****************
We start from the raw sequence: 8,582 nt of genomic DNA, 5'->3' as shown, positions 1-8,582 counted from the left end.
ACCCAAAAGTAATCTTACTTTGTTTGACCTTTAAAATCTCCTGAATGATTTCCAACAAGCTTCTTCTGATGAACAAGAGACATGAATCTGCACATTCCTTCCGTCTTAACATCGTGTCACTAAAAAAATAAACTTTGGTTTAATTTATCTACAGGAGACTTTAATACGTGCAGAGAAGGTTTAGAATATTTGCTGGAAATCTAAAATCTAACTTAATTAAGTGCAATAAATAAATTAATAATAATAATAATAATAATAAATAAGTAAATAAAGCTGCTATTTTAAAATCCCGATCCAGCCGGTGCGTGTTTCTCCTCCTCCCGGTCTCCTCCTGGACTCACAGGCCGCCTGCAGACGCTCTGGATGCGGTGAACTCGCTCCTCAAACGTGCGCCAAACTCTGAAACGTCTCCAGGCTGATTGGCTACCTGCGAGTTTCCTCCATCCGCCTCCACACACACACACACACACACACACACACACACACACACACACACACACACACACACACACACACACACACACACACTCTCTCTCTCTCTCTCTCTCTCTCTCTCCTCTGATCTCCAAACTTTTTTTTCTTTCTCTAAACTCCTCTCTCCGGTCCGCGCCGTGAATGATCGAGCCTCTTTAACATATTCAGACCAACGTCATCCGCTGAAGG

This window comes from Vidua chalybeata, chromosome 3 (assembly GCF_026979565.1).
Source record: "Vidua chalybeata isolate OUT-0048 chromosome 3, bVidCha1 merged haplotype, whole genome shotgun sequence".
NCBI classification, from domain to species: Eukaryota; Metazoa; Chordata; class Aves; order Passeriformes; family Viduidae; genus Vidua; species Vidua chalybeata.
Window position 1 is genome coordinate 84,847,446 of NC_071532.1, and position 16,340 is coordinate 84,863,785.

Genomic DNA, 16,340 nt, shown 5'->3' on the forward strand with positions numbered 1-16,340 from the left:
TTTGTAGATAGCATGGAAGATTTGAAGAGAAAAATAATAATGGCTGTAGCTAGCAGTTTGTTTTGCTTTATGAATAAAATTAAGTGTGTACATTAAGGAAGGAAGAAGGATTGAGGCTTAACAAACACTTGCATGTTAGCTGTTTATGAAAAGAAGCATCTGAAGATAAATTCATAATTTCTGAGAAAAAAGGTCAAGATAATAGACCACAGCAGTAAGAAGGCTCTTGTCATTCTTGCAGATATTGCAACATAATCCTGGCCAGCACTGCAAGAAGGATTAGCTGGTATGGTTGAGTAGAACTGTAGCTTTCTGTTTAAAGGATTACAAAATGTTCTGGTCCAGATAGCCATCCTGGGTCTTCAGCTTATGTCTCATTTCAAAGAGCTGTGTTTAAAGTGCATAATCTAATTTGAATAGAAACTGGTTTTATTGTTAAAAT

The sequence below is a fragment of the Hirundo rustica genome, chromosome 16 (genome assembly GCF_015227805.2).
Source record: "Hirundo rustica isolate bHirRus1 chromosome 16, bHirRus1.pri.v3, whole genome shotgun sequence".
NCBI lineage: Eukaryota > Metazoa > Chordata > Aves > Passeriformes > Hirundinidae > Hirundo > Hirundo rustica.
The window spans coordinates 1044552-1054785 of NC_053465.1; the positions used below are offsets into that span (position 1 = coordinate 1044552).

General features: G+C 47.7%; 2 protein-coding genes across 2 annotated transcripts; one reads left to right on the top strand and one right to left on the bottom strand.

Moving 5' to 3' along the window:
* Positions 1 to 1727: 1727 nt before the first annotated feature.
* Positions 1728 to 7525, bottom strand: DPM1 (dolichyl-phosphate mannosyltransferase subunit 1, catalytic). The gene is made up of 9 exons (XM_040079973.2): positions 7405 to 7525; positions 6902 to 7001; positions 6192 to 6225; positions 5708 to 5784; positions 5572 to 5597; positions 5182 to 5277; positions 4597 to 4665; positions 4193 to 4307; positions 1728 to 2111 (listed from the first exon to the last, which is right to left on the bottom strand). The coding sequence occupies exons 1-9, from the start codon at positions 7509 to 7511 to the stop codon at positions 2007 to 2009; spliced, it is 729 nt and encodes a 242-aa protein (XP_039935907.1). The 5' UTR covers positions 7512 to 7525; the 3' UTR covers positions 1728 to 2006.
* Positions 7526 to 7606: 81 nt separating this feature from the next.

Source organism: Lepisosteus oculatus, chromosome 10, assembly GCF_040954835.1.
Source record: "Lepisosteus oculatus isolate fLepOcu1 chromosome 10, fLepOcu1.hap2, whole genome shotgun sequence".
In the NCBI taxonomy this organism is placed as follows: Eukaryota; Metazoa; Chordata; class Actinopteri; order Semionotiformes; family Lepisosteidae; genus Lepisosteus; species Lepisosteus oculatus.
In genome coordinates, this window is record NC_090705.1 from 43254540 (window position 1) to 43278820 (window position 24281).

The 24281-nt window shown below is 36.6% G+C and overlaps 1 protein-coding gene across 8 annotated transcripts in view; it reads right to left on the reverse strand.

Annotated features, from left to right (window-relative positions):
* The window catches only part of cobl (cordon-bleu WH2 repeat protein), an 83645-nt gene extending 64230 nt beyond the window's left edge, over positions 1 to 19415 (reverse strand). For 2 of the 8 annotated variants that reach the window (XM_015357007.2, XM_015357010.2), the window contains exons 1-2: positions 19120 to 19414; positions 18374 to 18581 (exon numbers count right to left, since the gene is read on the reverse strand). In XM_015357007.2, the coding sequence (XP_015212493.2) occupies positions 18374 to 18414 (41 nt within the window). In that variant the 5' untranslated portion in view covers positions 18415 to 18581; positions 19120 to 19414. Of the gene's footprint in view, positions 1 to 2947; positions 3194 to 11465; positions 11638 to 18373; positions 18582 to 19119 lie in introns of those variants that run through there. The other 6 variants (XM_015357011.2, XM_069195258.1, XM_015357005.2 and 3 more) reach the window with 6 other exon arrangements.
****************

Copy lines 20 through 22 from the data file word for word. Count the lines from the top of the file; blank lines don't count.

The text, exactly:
In the NCBI taxonomy this organism is placed as follows: Eukaryota; Metazoa; Chordata; class Actinopteri; order Semionotiformes; family Lepisosteidae; genus Lepisosteus; species Lepisosteus oculatus.
In genome coordinates, this window is record NC_090705.1 from 43254540 (window position 1) to 43278820 (window position 24281).

The 24281-nt window shown below is 36.6% G+C and overlaps 1 protein-coding gene across 8 annotated transcripts in view; it reads right to left on the reverse strand.